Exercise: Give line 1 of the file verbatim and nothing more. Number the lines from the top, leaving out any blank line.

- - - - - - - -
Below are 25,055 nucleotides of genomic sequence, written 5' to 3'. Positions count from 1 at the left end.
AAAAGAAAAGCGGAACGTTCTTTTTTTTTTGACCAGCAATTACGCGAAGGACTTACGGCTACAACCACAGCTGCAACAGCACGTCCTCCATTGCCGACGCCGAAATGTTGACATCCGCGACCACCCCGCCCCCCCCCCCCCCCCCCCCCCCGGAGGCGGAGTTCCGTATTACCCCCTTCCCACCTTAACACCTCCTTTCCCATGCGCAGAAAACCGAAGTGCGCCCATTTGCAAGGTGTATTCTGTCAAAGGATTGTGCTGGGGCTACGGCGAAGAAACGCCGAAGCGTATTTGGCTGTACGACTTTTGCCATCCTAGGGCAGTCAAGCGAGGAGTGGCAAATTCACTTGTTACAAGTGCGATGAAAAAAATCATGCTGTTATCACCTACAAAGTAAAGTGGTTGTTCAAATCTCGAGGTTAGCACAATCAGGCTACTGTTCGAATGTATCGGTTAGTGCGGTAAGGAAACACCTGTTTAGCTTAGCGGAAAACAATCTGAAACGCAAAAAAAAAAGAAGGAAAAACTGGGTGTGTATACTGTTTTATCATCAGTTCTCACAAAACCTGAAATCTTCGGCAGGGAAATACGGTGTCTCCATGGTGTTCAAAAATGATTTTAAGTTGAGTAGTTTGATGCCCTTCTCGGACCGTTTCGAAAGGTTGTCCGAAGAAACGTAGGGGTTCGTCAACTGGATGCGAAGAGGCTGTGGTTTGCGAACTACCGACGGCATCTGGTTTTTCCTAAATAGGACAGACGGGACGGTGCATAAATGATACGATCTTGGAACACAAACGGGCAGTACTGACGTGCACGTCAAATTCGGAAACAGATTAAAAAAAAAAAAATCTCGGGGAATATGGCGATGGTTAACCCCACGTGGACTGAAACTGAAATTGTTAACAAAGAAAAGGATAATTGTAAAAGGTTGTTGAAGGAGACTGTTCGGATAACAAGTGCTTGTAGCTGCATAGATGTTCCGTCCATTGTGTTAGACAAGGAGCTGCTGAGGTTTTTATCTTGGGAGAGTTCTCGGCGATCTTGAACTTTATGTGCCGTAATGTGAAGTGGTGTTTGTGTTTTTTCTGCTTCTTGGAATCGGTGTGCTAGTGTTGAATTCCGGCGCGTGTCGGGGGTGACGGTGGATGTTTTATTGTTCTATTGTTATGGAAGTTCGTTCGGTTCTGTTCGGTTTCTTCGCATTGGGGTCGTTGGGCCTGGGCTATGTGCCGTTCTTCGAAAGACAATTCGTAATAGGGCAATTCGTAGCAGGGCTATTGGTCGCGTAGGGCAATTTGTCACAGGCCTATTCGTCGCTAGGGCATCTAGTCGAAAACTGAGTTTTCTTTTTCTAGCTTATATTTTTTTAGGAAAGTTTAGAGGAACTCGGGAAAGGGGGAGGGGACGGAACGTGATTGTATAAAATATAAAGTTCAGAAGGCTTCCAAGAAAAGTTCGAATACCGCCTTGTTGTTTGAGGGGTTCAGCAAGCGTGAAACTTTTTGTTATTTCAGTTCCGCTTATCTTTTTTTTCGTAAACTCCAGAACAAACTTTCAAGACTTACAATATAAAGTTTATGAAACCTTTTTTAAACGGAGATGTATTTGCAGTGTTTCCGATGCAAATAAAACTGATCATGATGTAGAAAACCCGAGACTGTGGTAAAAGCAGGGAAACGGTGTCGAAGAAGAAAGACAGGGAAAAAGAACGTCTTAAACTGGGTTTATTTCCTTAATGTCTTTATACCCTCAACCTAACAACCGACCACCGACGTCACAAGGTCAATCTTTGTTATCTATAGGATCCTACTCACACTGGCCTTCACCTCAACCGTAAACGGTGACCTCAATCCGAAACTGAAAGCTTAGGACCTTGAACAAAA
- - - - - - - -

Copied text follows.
Below are 25,055 nucleotides of genomic sequence, written 5' to 3'. Positions count from 1 at the left end.